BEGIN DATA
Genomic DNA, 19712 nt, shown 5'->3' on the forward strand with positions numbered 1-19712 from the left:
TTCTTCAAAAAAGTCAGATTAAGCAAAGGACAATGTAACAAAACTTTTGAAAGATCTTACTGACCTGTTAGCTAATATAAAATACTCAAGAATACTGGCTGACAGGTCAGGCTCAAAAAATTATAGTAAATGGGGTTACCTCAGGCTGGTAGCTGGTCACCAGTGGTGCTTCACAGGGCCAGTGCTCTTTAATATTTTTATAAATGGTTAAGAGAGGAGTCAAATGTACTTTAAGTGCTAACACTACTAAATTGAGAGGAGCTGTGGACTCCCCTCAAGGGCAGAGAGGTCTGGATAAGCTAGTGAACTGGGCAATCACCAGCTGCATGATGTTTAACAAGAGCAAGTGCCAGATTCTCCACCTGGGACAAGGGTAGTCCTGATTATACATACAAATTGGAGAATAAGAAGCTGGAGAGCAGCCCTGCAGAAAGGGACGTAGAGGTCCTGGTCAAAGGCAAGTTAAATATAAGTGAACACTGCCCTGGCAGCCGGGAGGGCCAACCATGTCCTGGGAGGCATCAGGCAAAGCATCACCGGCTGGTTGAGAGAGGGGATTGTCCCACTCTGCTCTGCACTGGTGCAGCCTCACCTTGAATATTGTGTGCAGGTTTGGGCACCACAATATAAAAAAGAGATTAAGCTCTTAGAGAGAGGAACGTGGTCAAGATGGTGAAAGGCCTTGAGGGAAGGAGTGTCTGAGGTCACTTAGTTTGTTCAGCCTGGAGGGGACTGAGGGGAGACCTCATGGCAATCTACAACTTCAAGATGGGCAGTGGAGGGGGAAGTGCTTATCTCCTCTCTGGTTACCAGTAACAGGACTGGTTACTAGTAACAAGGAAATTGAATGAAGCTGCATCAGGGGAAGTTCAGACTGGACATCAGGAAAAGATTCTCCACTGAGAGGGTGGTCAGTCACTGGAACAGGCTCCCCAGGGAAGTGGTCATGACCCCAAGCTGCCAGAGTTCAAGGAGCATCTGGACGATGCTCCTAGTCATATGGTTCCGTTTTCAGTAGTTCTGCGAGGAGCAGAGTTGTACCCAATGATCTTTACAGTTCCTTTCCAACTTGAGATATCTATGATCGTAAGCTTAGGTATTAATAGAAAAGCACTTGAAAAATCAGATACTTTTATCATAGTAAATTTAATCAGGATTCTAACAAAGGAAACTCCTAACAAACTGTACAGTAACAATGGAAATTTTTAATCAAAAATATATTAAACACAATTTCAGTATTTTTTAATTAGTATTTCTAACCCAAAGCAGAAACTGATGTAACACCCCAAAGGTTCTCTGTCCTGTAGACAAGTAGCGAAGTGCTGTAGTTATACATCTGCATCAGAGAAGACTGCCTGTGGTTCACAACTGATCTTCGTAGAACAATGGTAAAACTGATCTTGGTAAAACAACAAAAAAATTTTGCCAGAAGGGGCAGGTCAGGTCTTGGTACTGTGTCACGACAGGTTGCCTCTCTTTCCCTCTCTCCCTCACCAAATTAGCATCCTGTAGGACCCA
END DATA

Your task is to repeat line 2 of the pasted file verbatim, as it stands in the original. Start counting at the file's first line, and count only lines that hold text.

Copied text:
TTCTTCAAAAAAGTCAGATTAAGCAAAGGACAATGTAACAAAACTTTTGAAAGATCTTACTGACCTGTTAGCTAATATAAAATACTCAAGAATACTGGCTGACAGGTCAGGCTCAAAAAATTATAGTAAATGGGGTTACCTCAGGCTGGTAGCTGGTCACCAGTGGTGCTTCACAGGGCCAGTGCTCTTTAATATTTTTATAAATGGTTAAGAGAGGAGTCAAATGTACTTTAAGTGCTAACACTACTAAATTGAGAGGAGCTGTGGACTCCCCTCAAGGGCAGAGAGGTCTGGATAAGCTAGTGAACTGGGCAATCACCAGCTGCATGATGTTTAACAAGAGCAAGTGCCAGATTCTCCACCTGGGACAAGGGTAGTCCTGATTATACATACAAATTGGAGAATAAGAAGCTGGAGAGCAGCCCTGCAGAAAGGGACGTAGAGGTCCTGGTCAAAGGCAAGTTAAATATAAGTGAACACTGCCCTGGCAGCCGGGAGGGCCAACCATGTCCTGGGAGGCATCAGGCAAAGCATCACCGGCTGGTTGAGAGAGGGGATTGTCCCACTCTGCTCTGCACTGGTGCAGCCTCACCTTGAATATTGTGTGCAGGTTTGGGCACCACAATATAAAAAAGAGATTAAGCTCTTAGAGAGAGGAACGTGGTCAAGATGGTGAAAGGCCTTGAGGGAAGGAGTGTCTGAGGTCACTTAGTTTGTTCAGCCTGGAGGGGACTGAGGGGAGACCTCATGGCAATCTACAACTTCAAGATGGGCAGTGGAGGGGGAAGTGCTTATCTCCTCTCTGGTTACCAGTAACAGGACTGGTTACTAGTAACAAGGAAATTGAATGAAGCTGCATCAGGGGAAGTTCAGACTGGACATCAGGAAAAGATTCTCCACTGAGAGGGTGGTCAGTCACTGGAACAGGCTCCCCAGGGAAGTGGTCATGACCCCAAGCTGCCAGAGTTCAAGGAGCATCTGGACGATGCTCCTAGTCATATGGTTCCGTTTTCAGTAGTTCTGCGAGGAGCAGAGTTGTACCCAATGATCTTTACAGTTCCTTTCCAACTTGAGATATCTATGATCGTAAGCTTAGGTATTAATAGAAAAGCACTTGAAAAATCAGATACTTTTATCATAGTAAATTTAATCAGGATTCTAACAAAGGAAACTCCTAACAAACTGTACAGTAACAATGGAAATTTTTAATCAAAAATATATTAAACACAATTTCAGTATTTTTTAATTAGTATTTCTAACCCAAAGCAGAAACTGATGTAACACCCCAAAGGTTCTCTGTCCTGTAGACAAGTAGCGAAGTGCTGTAGTTATACATCTGCATCAGAGAAGACTGCCTGTGGTTCACAACTGATCTTCGTAGAACAATGGTAAAACTGATCTTGGTAAAACAACAAAAAAATTTTGCCAGAAGGGGCAGGTCAGGTCTTGGTACTGTGTCACGACAGGTTGCCTCTCTTTCCCTCTCTCCCTCACCAAATTAGCATCCTGTAGGACCCA